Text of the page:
Around this time, Rudin became familiar with the experimental stage art of the American choreographer Alwin Nikolais. Nikolais had recently purchased one of the first commercially available Moog synthesizers for use in his synaesthetic theater productions, and he demonstrated the machine for Rudin. Soon thereafter, at Rudin’s invitation, Robert Moog came to Penn and oversaw the construction of an electronic music studio in the basement of the Annenberg School for Communication. Tragoedia was produced not at Penn, however, but at the electronic music studio at the Philadelphia Musical Academy (later absorbed into the University of the Arts), where Rudin had taken a position as director of the Electronic Music Center.
The third movement, “Peitho,” which means temptation or persuasion, is a study in perpetual motion built around skittering chromatic figures. Its formal structure was inspired by the third movement (“Purgatorio”) of Gustav Mahler’s unfinished Tenth Symphony. The eerie and evocative textures of Rudin’s music quickly found their way into the cultural bloodstream: snippets from Tragoedia were used by famed Italian director Federico Fellini in his 1969 film Satyricon.
December 28, 2012, 6:52pm
From the album A Very Merry Electric Chrismas to You! (1971)
Coming at the tail end of the post-Switched-On Bach ”Moogsploitation” craze of the late 1960s, Douglas Leedy's A Very Merry Electric Christmas to You! is a lovely and musically sensitive synthesis (pun intended) of timeless holiday melodies and the cutting-edge electronic music technology of its time.
Leedy is an American composer, conductor, and musicologist whose slim discography belies his many years of activity in a variety of genres. In the late 1960s he taught at UCLA, where he also established an electronic music studio. Later he abandoned 12-tone equal temperament and pursued a musical style inspired by modal scales, minimalist repetitive patterns, and Carnatic Indian musical traditions. Since 2003, he has published music under the name Bhisma Xenotechnites.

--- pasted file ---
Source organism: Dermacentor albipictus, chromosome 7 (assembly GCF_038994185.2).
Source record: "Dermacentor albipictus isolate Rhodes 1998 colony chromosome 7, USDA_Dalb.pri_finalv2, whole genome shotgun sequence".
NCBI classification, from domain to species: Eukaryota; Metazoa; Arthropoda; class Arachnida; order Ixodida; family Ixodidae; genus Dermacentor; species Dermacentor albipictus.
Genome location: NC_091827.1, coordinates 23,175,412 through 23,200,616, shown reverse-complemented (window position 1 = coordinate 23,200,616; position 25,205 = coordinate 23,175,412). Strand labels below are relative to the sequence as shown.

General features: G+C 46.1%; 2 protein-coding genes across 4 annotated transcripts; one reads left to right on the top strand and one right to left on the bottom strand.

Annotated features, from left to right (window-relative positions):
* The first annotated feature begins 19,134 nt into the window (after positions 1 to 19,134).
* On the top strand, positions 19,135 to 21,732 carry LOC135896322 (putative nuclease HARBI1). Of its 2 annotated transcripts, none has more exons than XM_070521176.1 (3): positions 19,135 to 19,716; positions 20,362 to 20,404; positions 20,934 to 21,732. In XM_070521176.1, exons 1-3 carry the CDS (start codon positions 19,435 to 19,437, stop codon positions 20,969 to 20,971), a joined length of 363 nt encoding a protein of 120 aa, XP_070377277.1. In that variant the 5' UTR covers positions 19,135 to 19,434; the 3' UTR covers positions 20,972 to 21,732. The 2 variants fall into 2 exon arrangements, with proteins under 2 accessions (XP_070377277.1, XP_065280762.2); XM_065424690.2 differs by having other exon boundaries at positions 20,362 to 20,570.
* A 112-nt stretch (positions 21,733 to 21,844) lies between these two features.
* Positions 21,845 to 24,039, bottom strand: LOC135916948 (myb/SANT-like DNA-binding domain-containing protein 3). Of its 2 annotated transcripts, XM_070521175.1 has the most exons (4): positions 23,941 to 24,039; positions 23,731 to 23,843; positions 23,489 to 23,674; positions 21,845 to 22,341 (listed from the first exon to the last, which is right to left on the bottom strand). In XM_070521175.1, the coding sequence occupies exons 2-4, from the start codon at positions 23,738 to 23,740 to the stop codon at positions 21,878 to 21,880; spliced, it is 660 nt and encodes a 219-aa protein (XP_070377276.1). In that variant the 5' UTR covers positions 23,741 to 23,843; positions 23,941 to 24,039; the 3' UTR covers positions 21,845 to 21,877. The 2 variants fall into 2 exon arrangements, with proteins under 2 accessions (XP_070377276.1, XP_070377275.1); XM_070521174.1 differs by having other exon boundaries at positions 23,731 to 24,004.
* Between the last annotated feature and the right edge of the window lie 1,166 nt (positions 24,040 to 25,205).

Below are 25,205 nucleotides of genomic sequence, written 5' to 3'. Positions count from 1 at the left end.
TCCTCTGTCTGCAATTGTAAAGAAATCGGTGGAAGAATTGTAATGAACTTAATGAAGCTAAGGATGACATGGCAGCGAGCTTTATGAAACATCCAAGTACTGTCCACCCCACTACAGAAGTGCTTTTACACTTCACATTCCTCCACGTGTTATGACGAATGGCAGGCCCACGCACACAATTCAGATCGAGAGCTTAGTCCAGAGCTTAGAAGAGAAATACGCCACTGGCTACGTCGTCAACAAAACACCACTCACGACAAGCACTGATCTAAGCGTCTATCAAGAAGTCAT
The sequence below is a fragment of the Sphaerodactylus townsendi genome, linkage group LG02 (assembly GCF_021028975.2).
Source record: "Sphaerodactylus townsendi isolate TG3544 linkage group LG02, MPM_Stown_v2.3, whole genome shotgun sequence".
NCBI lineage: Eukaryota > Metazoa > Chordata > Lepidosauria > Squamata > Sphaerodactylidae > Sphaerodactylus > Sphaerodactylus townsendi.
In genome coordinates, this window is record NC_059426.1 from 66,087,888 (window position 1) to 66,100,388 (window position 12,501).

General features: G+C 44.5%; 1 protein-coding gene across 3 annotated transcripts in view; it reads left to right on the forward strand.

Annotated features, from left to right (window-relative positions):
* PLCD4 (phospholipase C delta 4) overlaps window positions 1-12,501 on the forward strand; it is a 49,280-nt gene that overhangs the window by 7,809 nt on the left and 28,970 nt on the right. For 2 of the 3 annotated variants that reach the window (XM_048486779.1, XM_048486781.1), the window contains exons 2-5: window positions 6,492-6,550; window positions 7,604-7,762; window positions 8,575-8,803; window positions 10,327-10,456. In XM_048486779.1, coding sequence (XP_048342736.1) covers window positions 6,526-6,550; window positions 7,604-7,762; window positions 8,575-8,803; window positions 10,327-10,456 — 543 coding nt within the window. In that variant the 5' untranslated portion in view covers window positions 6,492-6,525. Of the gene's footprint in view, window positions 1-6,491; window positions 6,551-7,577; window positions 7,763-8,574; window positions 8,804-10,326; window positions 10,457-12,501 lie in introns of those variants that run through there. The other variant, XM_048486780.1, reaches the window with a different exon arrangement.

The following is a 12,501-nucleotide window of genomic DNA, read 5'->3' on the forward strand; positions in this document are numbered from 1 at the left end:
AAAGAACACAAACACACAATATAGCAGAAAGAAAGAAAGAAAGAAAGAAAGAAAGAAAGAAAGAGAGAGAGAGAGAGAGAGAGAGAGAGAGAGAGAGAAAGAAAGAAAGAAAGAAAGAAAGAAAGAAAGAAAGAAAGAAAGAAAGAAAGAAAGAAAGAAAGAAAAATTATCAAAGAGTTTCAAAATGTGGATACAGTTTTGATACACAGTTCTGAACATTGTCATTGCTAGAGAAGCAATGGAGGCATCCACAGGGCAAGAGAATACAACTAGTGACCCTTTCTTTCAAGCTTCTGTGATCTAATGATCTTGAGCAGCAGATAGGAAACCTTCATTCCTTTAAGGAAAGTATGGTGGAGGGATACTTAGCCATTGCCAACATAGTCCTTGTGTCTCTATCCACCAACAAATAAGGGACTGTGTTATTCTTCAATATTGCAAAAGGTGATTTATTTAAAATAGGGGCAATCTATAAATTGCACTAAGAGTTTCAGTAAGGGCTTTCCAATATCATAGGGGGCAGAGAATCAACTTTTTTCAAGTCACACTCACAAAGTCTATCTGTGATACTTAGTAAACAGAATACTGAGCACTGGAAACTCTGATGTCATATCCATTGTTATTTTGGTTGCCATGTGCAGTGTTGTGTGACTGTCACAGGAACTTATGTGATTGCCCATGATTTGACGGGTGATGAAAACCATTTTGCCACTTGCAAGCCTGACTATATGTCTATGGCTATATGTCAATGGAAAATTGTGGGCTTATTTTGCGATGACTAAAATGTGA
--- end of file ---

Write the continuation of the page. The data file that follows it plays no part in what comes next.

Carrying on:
A Very Merry Electric Christmas to You! features mostly “straight” arrangements of Christmas tunes, with some tracks (such as “God Rest Ye Merry Gentlemen” and “The First Noel”) showing off Leedy’s not inconsiderable classical chops in florid variations on melodic themes. In his version of “Silent Night,” a gently modulated electronic drone provides a perfectly soporific accompaniment to the lilting melody.
The album was produced at the UCLA electronic music studio and features both Moog and Buchla synthesizers, as well as a mysterious touch-controlled instrument called the “Ognob Generator,” a tiny custom-build device created by Leedy with the assistance of W. R. Biglow, Jr.
Leedy’s two other electronic albums, The Electric Zodiac (1969) and Entropical Paradise (1971) show his more experimental side. Entropical Paradise, for example, is a two-hour work comprising six “sonic environments” created by free-running generative synthesizer patches.
Not surprisingly, A Very Merry Electric Christmas to You! was not the only Moog Christmas venture of the period. The Moog Machine’s Christmas Becomes Electric, a decidedly tame introduction to the synthesizer, actually predated Leedy’s record by two years.
December 20, 2012, 5:10pm
La Tonotechnie ou l’Art de noter les cylindres (Marie Dominique-Joseph Engramelle, 1775)
December 10, 2012, 6:00am
From the album Autonomous and Dynamical Systems